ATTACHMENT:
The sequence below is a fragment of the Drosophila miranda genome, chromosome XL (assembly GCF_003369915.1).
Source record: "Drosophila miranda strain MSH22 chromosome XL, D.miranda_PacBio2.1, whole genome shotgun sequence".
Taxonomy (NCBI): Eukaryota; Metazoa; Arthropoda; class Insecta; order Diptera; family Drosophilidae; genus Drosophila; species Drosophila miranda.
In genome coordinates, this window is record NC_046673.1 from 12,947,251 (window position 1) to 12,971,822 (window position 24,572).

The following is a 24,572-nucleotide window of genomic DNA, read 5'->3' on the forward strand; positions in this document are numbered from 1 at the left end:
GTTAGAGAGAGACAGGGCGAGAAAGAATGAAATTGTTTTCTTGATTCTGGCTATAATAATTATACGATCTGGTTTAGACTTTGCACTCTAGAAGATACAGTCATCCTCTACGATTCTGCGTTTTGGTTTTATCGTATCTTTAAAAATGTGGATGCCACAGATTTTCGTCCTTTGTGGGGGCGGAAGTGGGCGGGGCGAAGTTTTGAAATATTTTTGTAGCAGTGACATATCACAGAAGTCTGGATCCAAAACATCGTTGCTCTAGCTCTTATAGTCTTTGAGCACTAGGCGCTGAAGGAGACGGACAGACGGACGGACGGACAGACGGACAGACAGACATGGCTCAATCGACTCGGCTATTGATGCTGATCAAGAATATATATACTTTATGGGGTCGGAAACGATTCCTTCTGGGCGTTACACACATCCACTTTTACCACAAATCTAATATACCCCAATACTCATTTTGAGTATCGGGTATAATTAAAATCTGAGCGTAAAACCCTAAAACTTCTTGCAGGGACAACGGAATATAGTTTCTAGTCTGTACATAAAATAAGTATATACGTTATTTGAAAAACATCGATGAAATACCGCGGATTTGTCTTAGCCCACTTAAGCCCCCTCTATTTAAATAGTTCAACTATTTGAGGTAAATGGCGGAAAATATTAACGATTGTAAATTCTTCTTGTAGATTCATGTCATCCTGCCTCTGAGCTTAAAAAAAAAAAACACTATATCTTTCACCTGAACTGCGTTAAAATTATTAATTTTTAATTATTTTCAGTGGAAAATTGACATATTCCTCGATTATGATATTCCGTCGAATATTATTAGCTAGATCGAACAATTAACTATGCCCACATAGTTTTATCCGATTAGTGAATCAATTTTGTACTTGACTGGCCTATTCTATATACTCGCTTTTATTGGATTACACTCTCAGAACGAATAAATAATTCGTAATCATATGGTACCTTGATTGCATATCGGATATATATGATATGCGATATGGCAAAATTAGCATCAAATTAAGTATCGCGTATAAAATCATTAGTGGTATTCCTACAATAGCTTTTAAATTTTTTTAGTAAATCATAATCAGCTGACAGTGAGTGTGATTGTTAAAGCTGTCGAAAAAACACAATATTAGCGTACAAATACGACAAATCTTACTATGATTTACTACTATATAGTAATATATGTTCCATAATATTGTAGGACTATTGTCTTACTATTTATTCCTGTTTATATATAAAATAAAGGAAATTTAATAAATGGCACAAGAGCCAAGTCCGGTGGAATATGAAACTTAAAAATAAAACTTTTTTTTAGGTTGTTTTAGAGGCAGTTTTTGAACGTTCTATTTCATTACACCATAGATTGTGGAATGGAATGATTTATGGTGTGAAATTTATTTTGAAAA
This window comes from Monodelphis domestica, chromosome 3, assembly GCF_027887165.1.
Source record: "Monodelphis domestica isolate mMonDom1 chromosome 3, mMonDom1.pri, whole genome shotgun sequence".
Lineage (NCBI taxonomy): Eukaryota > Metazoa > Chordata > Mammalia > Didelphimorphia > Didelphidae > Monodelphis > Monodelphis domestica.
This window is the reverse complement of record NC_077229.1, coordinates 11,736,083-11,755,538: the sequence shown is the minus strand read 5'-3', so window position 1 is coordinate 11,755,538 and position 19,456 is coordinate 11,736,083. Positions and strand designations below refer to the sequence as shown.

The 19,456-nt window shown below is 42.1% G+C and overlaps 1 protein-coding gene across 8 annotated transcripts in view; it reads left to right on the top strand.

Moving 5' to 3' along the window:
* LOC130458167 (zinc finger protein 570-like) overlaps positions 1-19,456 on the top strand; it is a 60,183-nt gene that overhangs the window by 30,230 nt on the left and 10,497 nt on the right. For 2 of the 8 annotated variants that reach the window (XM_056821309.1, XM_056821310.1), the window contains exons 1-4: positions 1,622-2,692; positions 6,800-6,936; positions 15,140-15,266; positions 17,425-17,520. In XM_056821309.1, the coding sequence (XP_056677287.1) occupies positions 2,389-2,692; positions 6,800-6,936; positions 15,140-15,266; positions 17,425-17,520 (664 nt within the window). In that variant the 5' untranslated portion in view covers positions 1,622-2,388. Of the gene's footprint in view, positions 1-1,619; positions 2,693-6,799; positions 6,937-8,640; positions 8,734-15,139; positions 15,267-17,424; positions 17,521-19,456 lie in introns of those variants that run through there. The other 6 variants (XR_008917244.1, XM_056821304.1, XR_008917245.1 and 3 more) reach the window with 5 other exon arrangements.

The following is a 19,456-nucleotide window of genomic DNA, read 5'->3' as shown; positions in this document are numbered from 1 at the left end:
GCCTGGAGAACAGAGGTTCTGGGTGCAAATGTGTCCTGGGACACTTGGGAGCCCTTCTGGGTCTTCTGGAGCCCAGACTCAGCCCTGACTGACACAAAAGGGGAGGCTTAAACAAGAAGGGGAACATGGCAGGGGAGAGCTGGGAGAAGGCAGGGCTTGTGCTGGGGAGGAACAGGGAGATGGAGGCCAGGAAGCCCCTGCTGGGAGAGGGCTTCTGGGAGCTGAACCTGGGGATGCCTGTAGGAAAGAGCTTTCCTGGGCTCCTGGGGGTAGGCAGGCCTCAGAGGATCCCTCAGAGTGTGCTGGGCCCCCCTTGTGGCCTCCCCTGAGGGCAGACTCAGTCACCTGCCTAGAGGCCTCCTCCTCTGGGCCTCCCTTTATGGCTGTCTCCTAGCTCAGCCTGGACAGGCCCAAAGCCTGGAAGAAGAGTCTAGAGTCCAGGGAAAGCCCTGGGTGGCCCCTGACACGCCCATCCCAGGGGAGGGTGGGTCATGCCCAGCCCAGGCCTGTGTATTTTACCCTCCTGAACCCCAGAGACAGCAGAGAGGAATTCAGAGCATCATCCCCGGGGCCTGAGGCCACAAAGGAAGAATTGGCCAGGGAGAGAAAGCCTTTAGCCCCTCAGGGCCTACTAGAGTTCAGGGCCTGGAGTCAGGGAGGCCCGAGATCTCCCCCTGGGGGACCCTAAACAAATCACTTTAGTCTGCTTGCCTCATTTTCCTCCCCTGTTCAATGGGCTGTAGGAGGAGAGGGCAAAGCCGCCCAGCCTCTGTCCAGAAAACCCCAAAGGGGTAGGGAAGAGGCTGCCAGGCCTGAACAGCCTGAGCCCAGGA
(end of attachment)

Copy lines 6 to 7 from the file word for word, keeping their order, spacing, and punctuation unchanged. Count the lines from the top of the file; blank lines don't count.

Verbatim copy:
GTTAGAGAGAGACAGGGCGAGAAAGAATGAAATTGTTTTCTTGATTCTGGCTATAATAATTATACGATCTGGTTTAGACTTTGCACTCTAGAAGATACAGTCATCCTCTACGATTCTGCGTTTTGGTTTTATCGTATCTTTAAAAATGTGGATGCCACAGATTTTCGTCCTTTGTGGGGGCGGAAGTGGGCGGGGCGAAGTTTTGAAATATTTTTGTAGCAGTGACATATCACAGAAGTCTGGATCCAAAACATCGTTGCTCTAGCTCTTATAGTCTTTGAGCACTAGGCGCTGAAGGAGACGGACAGACGGACGGACGGACAGACGGACAGACAGACATGGCTCAATCGACTCGGCTATTGATGCTGATCAAGAATATATATACTTTATGGGGTCGGAAACGATTCCTTCTGGGCGTTACACACATCCACTTTTACCACAAATCTAATATACCCCAATACTCATTTTGAGTATCGGGTATAATTAAAATCTGAGCGTAAAACCCTAAAACTTCTTGCAGGGACAACGGAATATAGTTTCTAGTCTGTACATAAAATAAGTATATACGTTATTTGAAAAACATCGATGAAATACCGCGGATTTGTCTTAGCCCACTTAAGCCCCCTCTATTTAAATAGTTCAACTATTTGAGGTAAATGGCGGAAAATATTAACGATTGTAAATTCTTCTTGTAGATTCATGTCATCCTGCCTCTGAGCTTAAAAAAAAAAAACACTATATCTTTCACCTGAACTGCGTTAAAATTATTAATTTTTAATTATTTTCAGTGGAAAATTGACATATTCCTCGATTATGATATTCCGTCGAATATTATTAGCTAGATCGAACAATTAACTATGCCCACATAGTTTTATCCGATTAGTGAATCAATTTTGTACTTGACTGGCCTATTCTATATACTCGCTTTTATTGGATTACACTCTCAGAACGAATAAATAATTCGTAATCATATGGTACCTTGATTGCATATCGGATATATATGATATGCGATATGGCAAAATTAGCATCAAATTAAGTATCGCGTATAAAATCATTAGTGGTATTCCTACAATAGCTTTTAAATTTTTTTAGTAAATCATAATCAGCTGACAGTGAGTGTGATTGTTAAAGCTGTCGAAAAAACACAATATTAGCGTACAAATACGACAAATCTTACTATGATTTACTACTATATAGTAATATATGTTCCATAATATTGTAGGACTATTGTCTTACTATTTATTCCTGTTTATATATAAAATAAAGGAAATTTAATAAATGGCACAAGAGCCAAGTCCGGTGGAATATGAAACTTAAAAATAAAACTTTTTTTTAGGTTGTTTTAGAGGCAGTTTTTGAACGTTCTATTTCATTACACCATAGATTGTGGAATGGAATGATTTATGGTGTGAAATTTATTTTGAAAA
This window comes from Monodelphis domestica, chromosome 3, assembly GCF_027887165.1.